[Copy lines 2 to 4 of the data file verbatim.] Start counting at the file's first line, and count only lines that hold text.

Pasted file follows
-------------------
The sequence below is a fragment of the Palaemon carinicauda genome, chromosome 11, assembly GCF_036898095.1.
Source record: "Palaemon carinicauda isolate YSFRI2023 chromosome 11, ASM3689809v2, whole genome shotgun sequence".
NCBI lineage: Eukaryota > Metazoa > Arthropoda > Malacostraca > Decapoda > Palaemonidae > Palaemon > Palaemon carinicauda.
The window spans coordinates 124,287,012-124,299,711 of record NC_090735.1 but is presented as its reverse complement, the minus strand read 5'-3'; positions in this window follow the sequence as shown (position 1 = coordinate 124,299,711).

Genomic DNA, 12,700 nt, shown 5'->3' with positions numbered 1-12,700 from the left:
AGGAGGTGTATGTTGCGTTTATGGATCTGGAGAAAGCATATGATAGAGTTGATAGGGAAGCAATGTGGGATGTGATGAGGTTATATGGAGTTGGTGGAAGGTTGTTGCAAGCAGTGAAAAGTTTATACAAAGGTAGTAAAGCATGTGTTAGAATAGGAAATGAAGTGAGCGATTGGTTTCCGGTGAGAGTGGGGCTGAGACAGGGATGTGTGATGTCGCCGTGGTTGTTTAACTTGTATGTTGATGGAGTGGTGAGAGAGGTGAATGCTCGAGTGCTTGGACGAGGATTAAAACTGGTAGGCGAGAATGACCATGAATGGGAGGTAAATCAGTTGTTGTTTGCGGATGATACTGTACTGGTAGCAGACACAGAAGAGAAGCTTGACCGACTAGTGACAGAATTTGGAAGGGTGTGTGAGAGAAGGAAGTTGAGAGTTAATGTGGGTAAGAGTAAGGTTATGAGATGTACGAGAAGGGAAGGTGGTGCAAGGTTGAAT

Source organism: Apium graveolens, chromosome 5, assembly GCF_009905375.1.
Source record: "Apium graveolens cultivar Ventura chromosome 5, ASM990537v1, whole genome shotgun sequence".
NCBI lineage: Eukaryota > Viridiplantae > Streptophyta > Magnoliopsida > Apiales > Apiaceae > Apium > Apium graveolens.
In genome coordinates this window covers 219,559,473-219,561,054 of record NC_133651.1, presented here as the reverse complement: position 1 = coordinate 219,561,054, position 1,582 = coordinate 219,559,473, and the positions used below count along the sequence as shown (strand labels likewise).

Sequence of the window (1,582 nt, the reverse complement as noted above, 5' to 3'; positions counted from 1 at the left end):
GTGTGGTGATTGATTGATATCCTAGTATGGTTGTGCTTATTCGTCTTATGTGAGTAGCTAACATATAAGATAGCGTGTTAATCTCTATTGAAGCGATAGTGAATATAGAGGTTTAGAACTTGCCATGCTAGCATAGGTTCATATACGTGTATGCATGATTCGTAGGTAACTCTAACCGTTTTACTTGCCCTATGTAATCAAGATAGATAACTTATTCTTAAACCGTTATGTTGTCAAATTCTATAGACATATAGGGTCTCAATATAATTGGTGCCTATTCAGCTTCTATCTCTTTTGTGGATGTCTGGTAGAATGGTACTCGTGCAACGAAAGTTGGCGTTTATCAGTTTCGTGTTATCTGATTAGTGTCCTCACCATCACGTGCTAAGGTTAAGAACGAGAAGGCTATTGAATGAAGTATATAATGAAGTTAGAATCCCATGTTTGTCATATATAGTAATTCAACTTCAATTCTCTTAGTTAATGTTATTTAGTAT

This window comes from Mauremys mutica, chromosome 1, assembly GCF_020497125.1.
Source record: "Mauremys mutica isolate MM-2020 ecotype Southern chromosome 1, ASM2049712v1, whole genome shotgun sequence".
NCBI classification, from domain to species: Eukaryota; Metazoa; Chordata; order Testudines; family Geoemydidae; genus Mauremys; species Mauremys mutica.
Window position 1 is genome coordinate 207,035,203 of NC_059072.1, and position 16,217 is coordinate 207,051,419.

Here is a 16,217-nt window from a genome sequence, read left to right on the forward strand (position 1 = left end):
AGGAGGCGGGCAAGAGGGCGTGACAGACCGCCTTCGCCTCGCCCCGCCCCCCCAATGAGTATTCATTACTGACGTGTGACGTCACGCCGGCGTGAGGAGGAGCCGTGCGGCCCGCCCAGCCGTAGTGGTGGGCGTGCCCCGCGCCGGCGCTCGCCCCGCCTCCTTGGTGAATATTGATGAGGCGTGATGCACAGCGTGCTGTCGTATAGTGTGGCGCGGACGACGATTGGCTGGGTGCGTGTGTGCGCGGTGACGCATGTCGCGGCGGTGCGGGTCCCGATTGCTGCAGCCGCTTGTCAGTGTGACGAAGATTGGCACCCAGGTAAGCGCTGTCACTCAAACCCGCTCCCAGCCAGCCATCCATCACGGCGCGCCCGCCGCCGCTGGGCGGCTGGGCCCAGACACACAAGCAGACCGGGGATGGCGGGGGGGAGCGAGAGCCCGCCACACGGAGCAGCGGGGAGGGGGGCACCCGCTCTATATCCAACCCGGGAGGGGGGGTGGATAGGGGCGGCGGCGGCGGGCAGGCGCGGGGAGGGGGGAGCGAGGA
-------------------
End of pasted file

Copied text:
Source record: "Palaemon carinicauda isolate YSFRI2023 chromosome 11, ASM3689809v2, whole genome shotgun sequence".
NCBI lineage: Eukaryota > Metazoa > Arthropoda > Malacostraca > Decapoda > Palaemonidae > Palaemon > Palaemon carinicauda.
The window spans coordinates 124,287,012-124,299,711 of record NC_090735.1 but is presented as its reverse complement, the minus strand read 5'-3'; positions in this window follow the sequence as shown (position 1 = coordinate 124,299,711).